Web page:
- You can blend the powder with bananas, avocados, and other greens to make a smoothie bowl which you can top with granola and other fruit
- You can blend with frozen banana to make an Acai ‘nice-cream’
- You can add it to your morning smoothie- for a taste which resembles blackberries and raw chocolate.
3. Goji Berries
These little red dried berries, found in parts of Asia, are an easy way to amp up your superfood intake. They are readily available in most supermarkets and the price has come down over recent years to make them a more accessible addition.
Goji berries, although small, are very nutritionally dense. They are:
- Packed with Iron, Vitamin C and Vitamin A- all which contribute to the normal functioning of our immune system
- High in antioxidants which offer protection against chronic diseases such as heart disease and diabetes
- Helpful in slowing the progression of macular degeneration- a common eye condition associated with aging
How to get more gojis into your diet: top your porridge or yoghurt with them, add them to homemade trail mix and other baked goods, or you can find dried and powdered goji berries in many superfood blends which you can add directly to juices and smoothies for easy consumption.
Maca has a naturally sweet and caramel like flavour making it a tasty addition to your day. It also comes loaded with nutrients and benefits which elevates it to the superfood category.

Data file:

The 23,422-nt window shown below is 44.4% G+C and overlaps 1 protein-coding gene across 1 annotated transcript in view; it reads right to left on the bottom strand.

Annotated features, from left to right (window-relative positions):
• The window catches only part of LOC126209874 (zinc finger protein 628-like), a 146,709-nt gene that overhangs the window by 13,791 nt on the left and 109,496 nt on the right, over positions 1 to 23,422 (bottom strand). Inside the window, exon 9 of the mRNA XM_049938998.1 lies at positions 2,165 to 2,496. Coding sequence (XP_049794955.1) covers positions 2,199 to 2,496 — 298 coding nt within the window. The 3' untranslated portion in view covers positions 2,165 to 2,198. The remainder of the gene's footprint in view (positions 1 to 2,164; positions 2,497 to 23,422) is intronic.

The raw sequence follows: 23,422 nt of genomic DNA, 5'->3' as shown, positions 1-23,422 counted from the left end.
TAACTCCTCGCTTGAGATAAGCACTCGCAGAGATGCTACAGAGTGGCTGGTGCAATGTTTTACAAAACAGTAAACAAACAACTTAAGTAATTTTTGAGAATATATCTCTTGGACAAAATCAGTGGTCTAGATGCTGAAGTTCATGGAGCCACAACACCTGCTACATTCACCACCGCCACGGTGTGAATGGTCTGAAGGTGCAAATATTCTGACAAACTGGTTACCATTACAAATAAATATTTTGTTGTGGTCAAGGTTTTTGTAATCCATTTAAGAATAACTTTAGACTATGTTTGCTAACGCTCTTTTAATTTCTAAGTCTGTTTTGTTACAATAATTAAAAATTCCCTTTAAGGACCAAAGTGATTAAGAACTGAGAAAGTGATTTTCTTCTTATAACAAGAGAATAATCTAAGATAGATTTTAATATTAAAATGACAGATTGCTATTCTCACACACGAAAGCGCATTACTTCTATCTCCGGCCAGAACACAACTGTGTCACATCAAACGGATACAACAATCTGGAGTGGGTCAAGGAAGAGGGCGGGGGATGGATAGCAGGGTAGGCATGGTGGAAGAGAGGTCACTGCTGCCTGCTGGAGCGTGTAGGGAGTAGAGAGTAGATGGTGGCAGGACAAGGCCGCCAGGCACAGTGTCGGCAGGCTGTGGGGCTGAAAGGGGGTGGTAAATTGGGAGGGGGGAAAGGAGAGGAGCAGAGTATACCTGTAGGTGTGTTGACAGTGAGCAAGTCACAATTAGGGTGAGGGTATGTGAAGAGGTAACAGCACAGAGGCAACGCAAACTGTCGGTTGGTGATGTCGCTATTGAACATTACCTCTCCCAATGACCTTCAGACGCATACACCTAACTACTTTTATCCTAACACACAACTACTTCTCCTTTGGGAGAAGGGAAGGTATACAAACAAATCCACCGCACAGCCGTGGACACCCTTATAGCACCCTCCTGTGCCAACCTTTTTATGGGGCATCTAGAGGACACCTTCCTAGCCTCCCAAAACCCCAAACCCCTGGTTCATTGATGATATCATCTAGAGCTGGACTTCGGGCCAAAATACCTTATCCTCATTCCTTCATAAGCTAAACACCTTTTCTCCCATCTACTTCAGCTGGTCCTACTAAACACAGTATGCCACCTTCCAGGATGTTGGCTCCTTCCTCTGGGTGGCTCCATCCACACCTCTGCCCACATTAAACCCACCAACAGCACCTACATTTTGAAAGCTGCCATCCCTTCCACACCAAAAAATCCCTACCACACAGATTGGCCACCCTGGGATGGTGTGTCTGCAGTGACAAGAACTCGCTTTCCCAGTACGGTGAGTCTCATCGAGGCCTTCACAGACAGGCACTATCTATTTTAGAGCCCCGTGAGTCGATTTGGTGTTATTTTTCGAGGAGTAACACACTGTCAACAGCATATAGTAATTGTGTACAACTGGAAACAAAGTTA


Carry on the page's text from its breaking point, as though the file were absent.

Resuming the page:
Maca powder is derived from its root and you can buy it as a standalone superfood power, or it may be added to other health blends.
Why should you add Maca into your diet?
- Because it is very high in Vitamin C, Iron, Copper and Potassium
- It has the unique ability to increase libido naturally, in both women and men
- Studies show it can even enhance male fertility via improvements in sperm quantity and motility
- It can reduce the effect of menopausal symptoms such as hot flashes and irritability
- It can also lower anxiety and depression scores
Maca is unique in its offerings- with its ability to influence fertility and libido it is especially useful for those aiming to conceive.
How to use Maca: the pleasant taste of Maca powder means it can be easily added to smoothies, cereal, yoghurt or even deserts- the choice is yours!
Another superfood originating from Asia, Moringa powder easily meets the top five superfoods’ status.
Moringa powder is:
- Extremely high in Vitamin C- higher than many fruits and vegetables
- Rich in the powerful antioxidant Quercetin which can benefit allergic and immune responses.
- Able to reduce blood sugar levels in diabetic patients
- Anti-inflammatory- making it beneficial against many chronic diseases
- Potentially able to reduce the impact of arsenic in the body- resulting from high rice consumption
How to use Moringa: you can find it in many superfood blends, as well as in capsules which you can take independently of food.
- Whilst the term ‘superfood’ is not strictly scientific, it does correspond with a series of foods which are uniquely nutritious
- The top five superfoods include Maca, Moringa, Goji Berries, Spirulina and Acai.
- You can add most superfoods to smoothies and juices, or enjoy them as part of a ‘health blend’
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2 Edwards RL, Lyon T, Litwin SE, Rabovsky A, Symons JD, Jalili T. Quercetin reduces blood pressure in hypertensive subjects. J Nutr. 2007. doi:10.1093/jn/137.11.2405
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4 Sheikh A, Yeasmin F, Agarwal S, et al. Protective effects of Moringa oleifera Lam. leaves against arsenic-induced toxicity in mice. Asian Pac J Trop Biomed. 2014. doi:10.12980/APJTB.4.201414B44